Coach: Billy Turner (30th season, 193-122) | Last season: 9-4 | Class: 5A, District 6 | Colors: Green and gold
A-listers Dontae Aycock
The Chiefs took off last season after installing the triple-option offense, and Aycock runs it with precision. The 210-pound senior is one of the county's most highly recruited players, receiving offers from Georgia Tech, Arkansas, Illinois, Kansas, Louisville and USF among others. He also rushed for more than 1,000 yards and 20 touchdowns last season.
Williams jumped on the recruiting radar in the spring, impressing coaches with his ability to pluck balls out of the air. Georgia, Ole Miss, Arkansas and Rutgers are among his offers. He made 38 catches for 388 yards last year at Jefferson.
A 6-foot, 255-pound senior defensive tackle, Pyron anchors a strong defensive line. He is ranked the 30th-best defensive tackle in the nation and 59th-best recruit in Florida by Rivals.com.
Rising star James Wilder Jr.
The son of former Bucs running back James Wilder, the sophomore has "unlimited potential," Chamberlain coach Billy Turner says. He gives the Chiefs a power rusher from the defensive end position. He also will play some at fullback.
Stunt man Lamond Scott
Guy who does the dirty work
One of the Chiefs' wingbacks, Turner argues that Scott could be the county's best player, pound for pound. The senior is just 5-7, 160 pounds, but was a leader in the weight room and spent his offseason mornings pulling a sled uphill to gain strength.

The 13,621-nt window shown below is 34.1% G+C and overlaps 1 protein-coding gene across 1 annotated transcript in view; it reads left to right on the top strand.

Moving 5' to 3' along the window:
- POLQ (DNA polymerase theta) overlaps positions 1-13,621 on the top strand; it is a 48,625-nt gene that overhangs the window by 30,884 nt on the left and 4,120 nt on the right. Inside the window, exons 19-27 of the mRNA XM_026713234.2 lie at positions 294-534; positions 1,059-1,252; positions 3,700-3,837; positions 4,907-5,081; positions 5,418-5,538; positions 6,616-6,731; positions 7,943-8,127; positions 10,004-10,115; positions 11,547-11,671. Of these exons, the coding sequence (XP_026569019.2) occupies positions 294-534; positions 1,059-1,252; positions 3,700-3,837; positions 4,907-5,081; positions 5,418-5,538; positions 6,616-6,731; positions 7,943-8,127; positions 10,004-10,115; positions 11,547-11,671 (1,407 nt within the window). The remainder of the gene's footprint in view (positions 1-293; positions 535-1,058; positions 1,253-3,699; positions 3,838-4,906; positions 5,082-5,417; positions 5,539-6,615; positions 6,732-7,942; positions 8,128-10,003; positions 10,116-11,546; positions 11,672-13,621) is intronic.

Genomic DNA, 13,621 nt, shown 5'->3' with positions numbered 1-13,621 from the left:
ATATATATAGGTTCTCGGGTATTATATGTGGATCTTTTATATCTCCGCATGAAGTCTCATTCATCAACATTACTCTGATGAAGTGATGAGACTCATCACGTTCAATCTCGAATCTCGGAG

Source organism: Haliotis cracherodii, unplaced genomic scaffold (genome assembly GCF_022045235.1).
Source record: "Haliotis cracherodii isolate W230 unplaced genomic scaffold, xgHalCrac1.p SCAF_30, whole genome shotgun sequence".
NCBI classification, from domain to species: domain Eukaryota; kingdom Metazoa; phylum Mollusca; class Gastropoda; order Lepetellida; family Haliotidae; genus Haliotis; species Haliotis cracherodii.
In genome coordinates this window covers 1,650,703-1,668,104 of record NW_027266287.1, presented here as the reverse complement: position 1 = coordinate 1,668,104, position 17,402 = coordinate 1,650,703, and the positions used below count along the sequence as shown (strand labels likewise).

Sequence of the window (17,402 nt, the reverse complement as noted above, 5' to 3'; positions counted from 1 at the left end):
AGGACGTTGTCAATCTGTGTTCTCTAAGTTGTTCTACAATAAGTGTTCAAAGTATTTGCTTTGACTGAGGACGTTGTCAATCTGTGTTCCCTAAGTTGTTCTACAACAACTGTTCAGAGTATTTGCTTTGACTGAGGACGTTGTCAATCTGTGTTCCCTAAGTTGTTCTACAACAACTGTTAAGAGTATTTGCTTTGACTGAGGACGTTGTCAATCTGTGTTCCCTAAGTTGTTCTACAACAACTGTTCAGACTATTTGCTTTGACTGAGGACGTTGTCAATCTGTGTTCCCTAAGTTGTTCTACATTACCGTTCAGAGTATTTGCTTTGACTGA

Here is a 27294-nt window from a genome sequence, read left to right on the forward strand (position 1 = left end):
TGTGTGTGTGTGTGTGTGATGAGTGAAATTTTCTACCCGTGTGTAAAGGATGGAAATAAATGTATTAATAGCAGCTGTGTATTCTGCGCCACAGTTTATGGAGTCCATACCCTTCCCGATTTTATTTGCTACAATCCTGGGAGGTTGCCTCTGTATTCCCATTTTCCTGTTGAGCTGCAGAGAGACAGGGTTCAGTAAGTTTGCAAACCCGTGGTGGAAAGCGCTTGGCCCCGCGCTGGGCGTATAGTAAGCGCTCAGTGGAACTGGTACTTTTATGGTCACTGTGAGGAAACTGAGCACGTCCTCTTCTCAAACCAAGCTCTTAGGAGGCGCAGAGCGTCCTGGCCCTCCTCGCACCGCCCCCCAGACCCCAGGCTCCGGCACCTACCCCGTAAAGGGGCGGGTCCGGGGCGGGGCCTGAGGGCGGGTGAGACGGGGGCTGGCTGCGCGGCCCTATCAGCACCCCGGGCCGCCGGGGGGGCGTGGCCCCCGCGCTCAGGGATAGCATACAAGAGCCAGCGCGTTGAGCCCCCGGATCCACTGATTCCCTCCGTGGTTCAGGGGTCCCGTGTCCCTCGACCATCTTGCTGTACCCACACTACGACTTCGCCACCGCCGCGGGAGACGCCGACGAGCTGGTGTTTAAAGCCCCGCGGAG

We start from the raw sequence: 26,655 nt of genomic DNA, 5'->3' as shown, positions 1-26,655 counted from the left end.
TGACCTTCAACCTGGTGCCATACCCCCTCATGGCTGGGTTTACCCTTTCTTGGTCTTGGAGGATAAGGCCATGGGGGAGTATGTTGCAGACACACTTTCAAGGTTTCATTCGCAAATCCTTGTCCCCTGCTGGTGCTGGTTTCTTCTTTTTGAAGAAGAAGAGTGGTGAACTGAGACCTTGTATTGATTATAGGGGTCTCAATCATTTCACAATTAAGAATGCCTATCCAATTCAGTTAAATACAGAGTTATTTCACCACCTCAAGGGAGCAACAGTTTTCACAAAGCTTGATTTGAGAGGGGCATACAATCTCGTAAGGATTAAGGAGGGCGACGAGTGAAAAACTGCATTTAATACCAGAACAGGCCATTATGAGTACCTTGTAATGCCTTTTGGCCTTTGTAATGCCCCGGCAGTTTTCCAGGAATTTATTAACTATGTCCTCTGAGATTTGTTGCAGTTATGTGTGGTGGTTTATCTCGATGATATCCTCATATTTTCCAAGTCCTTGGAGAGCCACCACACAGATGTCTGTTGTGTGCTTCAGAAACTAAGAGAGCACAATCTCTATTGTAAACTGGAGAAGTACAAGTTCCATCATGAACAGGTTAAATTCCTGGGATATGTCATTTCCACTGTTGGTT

Three things the Chiefs need to avoid
1. Unbalanced offense. The triple option can cause a defense a lot of problems, especially with a strong runner like Aycock running it. But once defenses stack the line, it will be important to use the passing game to balance the offense.
2. Believing the hype. The Chiefs are a popular pick to make a deep playoff run. But if they believe everything being said about them before their first game, they might be in trouble.
3. Undisciplined backers. The Chiefs are experienced top to bottom, except for their linebacking corps. They'll need that unit to step up to support their superior D-line.
"They're really physical and they really have great speed with the skill players. They're also a team that plays with that chip on their shoulder that you want a team to play with. They go out every night like they have something to prove." — Plant coach Robert Weiner
Eduardo A. Encina, Times staff writer